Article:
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Soldered Lenses In Optical Devices Avoid Problems With Adhesives

Date:
May 14, 2008
Source:
Fraunhofer-Gesellschaft
Summary:
Lenses in optical devices are kept in place by adhesives. This can cause problems when the microscopes and cameras are employed inside a vacuum, as the adhesives may release gases that contaminate the lenses. One alternative is to solder them instead.

A dosing head heats small solder balls with a laser beam and accurately shoots the melted droplets onto the lenses to fix them perfectly in place.
Credit: Copyright Fraunhofer IOF

Lenses in optical devices are kept in place by adhesives. This can cause problems when the microscopes and cameras are employed inside a vacuum, as the adhesives may release gases that contaminate the lenses. One alternative is to solder them instead.

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When cameras and microscopes are placed in a vacuum, their functionality can be seriously impaired. This is because their lenses and prisms are normally fixed with adhesives, which release gases inside the vacuum. The gas molecules settle on the lenses and alter their optical properties. At high temperatures, too, or when using lasers in the UV range, the adhesives cause problems: They become soft or brittle, and the optical components can slip by several micrometers.

Researchers at the Fraunhofer Institute for Applied Optics and Precision Engineering IOF in Jena have now developed an alternative in a joint project with engineers from Pac Tech GmbH in Nauen. “We solder the optical components instead of gluing them,” says IOF group manager Dr.-Ing. Erik Beckert. “This has a definite advantage: The solder material is resistant to extreme temperatures and radiation, and also conducts heat and electricity.”

To enable them to apply the solder to the lenses just as flexibly as an adhesive, the researchers adapted the ‘solder bumping’ technique normally used in electronics manufacture. Small balls of solder contained in a dosing head slip one by one into a capillary, where a laser beam heats them until they become liquid. The liquid solder droplets are then shot by a nitrogen pressure pulse to the spot where they are needed to fix the lens.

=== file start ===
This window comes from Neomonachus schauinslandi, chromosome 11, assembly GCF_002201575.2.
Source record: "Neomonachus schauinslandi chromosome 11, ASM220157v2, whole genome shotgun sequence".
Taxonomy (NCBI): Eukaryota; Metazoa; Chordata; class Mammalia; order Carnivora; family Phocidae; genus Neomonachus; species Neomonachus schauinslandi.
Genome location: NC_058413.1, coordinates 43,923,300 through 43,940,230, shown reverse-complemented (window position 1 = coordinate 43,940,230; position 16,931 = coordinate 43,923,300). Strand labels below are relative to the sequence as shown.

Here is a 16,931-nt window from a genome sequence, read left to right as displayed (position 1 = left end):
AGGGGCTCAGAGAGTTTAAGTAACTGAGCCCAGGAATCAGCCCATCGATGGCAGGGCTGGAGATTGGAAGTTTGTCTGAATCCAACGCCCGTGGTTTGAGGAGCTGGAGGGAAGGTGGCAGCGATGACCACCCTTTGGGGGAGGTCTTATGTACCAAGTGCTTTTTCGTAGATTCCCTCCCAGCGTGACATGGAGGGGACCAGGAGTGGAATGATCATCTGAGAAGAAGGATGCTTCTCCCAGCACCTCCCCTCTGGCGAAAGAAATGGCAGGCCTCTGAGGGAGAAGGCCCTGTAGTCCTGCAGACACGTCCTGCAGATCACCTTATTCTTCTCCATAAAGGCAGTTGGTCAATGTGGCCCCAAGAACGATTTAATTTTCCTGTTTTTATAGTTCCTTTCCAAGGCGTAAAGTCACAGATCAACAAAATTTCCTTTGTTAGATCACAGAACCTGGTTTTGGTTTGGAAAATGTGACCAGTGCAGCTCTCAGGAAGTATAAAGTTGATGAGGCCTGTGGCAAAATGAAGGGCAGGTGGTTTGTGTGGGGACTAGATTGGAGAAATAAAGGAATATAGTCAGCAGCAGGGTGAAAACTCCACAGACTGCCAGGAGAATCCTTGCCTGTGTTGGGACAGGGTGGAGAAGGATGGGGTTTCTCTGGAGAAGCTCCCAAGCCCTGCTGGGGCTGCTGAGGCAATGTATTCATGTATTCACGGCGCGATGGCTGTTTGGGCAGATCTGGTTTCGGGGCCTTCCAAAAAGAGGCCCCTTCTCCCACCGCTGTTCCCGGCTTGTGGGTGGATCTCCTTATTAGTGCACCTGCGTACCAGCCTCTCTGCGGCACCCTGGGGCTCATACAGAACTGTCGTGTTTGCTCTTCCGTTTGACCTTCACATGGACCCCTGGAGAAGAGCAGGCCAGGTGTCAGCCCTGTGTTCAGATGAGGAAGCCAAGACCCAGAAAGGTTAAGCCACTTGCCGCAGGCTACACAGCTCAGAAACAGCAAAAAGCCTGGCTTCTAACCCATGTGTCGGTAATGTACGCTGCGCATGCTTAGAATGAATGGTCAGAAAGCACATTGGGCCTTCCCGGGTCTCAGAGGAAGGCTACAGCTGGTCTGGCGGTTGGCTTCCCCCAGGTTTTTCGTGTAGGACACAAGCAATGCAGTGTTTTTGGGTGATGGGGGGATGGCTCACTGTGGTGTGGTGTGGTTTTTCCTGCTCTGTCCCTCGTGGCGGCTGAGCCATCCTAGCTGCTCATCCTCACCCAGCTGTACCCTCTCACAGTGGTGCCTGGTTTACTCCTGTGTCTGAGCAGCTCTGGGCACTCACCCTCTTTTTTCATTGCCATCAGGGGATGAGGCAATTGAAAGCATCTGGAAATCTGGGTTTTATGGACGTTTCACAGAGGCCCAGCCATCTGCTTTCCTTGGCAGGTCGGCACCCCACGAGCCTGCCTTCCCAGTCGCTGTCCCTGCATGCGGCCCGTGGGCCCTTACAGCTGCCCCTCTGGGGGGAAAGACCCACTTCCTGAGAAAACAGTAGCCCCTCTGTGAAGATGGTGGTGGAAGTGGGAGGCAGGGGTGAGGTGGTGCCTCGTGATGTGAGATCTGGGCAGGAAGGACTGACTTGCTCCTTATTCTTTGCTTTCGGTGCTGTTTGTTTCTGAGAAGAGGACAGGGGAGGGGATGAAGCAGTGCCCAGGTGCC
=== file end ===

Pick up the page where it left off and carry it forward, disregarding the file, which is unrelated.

Once in place, the solder cools in just a few milliseconds and solidifies. “This process can be automated and is very flexible. We can apply the solder downwards or from various other angles and in places that are difficult to access,” says Beckert. Solder bumping is much faster than gluing. While it takes 10 to 30 seconds to apply an adhesive and let it harden, soldering takes less than one second. To ensure that the solder does not come off the glass lenses, they have to be metallized in advance, for instance in a sputtering process which can be carried out on a large scale.

A special feature of the solder bumping process is that it does not need a fluxing agent. “Normally, flux is used to ensure that the solder fully coats the metal. However, in a vacuum, the flux residues would outgas in a similar way to adhesives. The lens system would have to be thoroughly cleaned before being used. That’s not necessary with the flux-free version,” says Beckert. At Optatec, which will take place in Frankfurt Germany on June 17 through 20, the researchers will present prototypes of optical components fixed in place by solder bumping. Beckert hopes that the system will be ready for use in production in a year or two’s time.


Story Source:

The above story is based on materials provided by Fraunhofer-Gesellschaft. Note: Materials may be edited for content and length.


Cite This Page:

Fraunhofer-Gesellschaft. "Soldered Lenses In Optical Devices Avoid Problems With Adhesives." ScienceDaily. ScienceDaily, 14 May 2008. <www.sciencedaily.com/releases/2008/05/080513101617.htm>.
Fraunhofer-Gesellschaft. (2008, May 14). Soldered Lenses In Optical Devices Avoid Problems With Adhesives. ScienceDaily. Retrieved October 31, 2014 from www.sciencedaily.com/releases/2008/05/080513101617.htm
Fraunhofer-Gesellschaft. "Soldered Lenses In Optical Devices Avoid Problems With Adhesives." ScienceDaily. www.sciencedaily.com/releases/2008/05/080513101617.htm (accessed October 31, 2014).

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